Rondae Hollis-Jefferson of the Brooklyn Nets steals the ball from...

Rondae Hollis-Jefferson of the Brooklyn Nets steals the ball from Justin Holiday of the Atlanta Hawks at Philips Arena on Nov. 4, 2015 in Atlanta. Credit: Getty Images / Kevin C. Cox

Months removed from his last final exam after his sophomore season at Arizona, school remains in session for Rondae Hollis-Jefferson.

Except these tests he's taking don't require a No. 2 pencil and a Scantron sheet.

The Nets forward is getting a nightly education on the hardwood, fully engulfed in the teeter-totter nature of being a first-year player figuring out his new environment.

Inserted into the starting lineup again Friday night against the Kings to infuse the Nets with athleticism and energy from the opening tip after initially coming off the bench, Hollis-Jefferson has shown flashes of brilliance intertwined with inconsistent play.

That again was the case in Wednesday night's win over the Rockets, which snapped the Nets' season-opening seven-game losing streak. Hollis-Jefferson logged only 12 minutes, 10 seconds, mostly because Rockets superstar James Harden ate him up with 12 first-quarter points.

"It was tough," Hollis-Jefferson said. "James is a great player. He can score the ball pretty well on anyone. Just [wasn't] staying disciplined. You know he's going to make shots. You can't weep and keep thinking about the shots he made. It's next play, next play every time."

As if Harden putting him on a yo-yo wasn't rough enough, Hollis-Jefferson turned over the ball three times in ugly fashion. Each miscue directly resulted in a Houston fast break, and it wasn't long before coach Lionel Hollins had seen enough.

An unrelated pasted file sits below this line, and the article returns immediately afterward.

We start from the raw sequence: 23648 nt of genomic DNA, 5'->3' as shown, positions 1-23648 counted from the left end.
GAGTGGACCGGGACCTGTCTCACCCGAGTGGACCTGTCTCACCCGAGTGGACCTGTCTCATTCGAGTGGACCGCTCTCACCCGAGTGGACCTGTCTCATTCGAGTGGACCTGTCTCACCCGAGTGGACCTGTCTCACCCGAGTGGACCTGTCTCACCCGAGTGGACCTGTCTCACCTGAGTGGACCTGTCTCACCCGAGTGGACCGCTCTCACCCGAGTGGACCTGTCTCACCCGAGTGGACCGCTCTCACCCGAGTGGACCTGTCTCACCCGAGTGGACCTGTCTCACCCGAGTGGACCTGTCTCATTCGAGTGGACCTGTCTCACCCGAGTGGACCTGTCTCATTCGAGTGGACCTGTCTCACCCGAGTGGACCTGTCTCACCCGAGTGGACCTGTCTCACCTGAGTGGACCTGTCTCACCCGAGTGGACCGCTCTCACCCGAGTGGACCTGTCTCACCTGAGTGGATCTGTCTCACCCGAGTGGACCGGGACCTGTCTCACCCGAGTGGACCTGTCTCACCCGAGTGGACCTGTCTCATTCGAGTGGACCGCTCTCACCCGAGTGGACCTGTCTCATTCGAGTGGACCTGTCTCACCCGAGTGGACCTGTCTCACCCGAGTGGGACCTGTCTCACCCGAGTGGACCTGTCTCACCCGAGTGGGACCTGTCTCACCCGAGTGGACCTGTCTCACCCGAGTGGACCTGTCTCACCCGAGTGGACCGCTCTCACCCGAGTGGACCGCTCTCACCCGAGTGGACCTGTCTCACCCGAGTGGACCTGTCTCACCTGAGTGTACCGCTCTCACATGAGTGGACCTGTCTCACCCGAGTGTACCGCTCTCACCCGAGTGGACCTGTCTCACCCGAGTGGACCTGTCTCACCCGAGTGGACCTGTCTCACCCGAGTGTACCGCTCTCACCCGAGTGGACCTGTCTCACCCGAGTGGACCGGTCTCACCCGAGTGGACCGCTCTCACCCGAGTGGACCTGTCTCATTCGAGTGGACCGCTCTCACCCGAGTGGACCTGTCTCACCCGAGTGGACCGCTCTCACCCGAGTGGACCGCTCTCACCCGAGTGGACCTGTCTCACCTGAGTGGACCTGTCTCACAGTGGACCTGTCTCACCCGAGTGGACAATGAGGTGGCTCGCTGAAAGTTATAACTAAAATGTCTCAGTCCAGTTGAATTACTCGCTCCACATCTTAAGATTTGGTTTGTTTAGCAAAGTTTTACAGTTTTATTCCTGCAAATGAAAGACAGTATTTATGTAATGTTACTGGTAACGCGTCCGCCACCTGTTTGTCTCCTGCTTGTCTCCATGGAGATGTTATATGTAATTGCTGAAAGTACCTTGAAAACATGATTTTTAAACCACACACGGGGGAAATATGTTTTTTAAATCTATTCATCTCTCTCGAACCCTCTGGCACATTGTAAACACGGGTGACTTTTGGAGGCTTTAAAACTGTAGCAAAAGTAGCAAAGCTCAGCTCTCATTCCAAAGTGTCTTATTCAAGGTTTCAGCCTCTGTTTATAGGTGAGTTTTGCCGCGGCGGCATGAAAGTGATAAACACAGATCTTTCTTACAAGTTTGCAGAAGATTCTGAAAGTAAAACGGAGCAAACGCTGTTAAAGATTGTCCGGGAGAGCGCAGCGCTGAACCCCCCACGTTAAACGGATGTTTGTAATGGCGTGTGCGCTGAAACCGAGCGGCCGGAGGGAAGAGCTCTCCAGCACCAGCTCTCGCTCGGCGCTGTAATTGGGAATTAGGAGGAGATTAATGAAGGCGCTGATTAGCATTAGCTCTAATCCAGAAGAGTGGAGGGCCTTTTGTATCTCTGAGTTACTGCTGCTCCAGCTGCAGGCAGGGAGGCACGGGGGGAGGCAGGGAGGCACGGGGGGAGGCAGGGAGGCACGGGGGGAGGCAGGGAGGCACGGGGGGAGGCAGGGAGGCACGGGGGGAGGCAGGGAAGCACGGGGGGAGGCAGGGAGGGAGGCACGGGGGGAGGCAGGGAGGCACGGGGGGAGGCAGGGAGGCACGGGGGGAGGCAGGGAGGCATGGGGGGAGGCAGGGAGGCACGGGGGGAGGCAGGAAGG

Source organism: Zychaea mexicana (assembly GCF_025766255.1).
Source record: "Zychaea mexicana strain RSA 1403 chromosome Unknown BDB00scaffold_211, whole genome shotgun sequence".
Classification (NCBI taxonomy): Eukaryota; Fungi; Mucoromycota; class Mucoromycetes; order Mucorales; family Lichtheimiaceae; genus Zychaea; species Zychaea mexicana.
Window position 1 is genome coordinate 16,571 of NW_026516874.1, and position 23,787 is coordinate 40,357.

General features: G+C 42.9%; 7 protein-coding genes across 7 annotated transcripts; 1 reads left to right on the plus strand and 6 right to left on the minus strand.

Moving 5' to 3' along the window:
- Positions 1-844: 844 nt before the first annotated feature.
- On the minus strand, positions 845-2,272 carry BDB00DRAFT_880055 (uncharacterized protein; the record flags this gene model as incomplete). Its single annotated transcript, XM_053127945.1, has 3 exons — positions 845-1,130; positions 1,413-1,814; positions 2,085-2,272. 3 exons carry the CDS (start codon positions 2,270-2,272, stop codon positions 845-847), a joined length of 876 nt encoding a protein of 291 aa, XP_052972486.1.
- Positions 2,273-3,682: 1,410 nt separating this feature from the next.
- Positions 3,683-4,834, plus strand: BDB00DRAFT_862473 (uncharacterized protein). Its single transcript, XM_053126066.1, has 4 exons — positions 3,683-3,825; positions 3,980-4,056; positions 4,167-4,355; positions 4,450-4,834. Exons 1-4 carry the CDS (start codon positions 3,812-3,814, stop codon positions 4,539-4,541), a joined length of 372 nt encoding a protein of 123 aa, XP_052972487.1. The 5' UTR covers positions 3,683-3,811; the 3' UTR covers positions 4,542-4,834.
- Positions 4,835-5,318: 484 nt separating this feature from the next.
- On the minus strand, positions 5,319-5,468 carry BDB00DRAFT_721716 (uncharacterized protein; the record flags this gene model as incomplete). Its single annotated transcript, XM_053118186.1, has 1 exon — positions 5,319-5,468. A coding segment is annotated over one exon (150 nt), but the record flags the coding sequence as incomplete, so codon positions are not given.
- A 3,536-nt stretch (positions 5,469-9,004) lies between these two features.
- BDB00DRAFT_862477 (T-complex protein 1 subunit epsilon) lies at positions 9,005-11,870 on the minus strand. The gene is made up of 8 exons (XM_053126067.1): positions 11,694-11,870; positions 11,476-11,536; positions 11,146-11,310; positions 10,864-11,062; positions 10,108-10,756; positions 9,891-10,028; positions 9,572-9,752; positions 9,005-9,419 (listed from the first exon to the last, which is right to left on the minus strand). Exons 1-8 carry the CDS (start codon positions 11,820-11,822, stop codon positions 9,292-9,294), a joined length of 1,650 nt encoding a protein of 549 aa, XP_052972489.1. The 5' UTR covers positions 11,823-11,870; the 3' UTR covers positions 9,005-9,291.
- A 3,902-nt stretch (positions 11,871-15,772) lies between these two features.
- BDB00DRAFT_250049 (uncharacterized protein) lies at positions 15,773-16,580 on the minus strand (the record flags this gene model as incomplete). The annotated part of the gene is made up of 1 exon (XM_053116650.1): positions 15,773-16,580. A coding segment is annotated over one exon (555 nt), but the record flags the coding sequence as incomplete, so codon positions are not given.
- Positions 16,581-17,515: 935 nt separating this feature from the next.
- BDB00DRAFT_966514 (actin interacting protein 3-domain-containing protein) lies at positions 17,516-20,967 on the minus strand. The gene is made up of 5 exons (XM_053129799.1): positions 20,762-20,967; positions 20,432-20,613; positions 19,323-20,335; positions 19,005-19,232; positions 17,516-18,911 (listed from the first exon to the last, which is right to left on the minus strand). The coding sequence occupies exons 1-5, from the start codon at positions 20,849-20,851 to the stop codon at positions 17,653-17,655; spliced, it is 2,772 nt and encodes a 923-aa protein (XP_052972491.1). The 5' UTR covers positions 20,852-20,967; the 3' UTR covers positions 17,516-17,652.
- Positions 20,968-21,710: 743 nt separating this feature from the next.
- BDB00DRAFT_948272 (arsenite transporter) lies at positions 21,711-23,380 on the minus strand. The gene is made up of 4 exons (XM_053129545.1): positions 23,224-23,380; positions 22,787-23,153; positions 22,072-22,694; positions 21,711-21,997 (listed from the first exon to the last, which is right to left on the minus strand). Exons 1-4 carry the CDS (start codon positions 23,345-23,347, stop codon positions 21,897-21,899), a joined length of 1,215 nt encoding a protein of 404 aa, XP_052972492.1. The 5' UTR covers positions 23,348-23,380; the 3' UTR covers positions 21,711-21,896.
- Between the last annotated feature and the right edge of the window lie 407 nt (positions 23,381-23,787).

An ineffective Hollis-Jefferson, who missed both shots he took, didn't play at all in the second and third quarters, getting replaced by Bojan Bogdanovic to start the second half. He didn't check back in until the fourth quarter's outset.

"This game is a tough game to learn, man," Joe Johnson said. "Sometimes it's better to kind of sit down and watch. Sometimes. I love his energy and his effort that he brings night in and night out . . . I think he has the potential to be an elite defender in this league. He has to sit back and kind of see how he's going to have to guard guys like James Harden because he draws so many fouls that you can't be overly aggressive.

"So Rondae's energy is great, man. He's going to be fine. When you are a rookie in this league, it takes a little time."

Offensively, Hollis-Jefferson remains a major work in progress. He's totaled only 25 points in eight games and teams aren't really respecting him on that side of the floor, making the Nets play four-on-five at times. He isn't being assertive enough, and he knows it. One of his turnovers against the Rockets stemmed from the dreaded jump-in-the-air-pass.

"You go in there, you've got to first look to score," Hollis-Jefferson said, "and then if the big man steps up, you've got to look to facilitate. I was looking just to facilitate. So I didn't even draw the help to me. That's what messed me up . . . For me, it's a mindset thing. Ever since I could remember, I had to guard the other team's best player. So how I go about it, I just come out ready, knowing my personnel and just playing hard."

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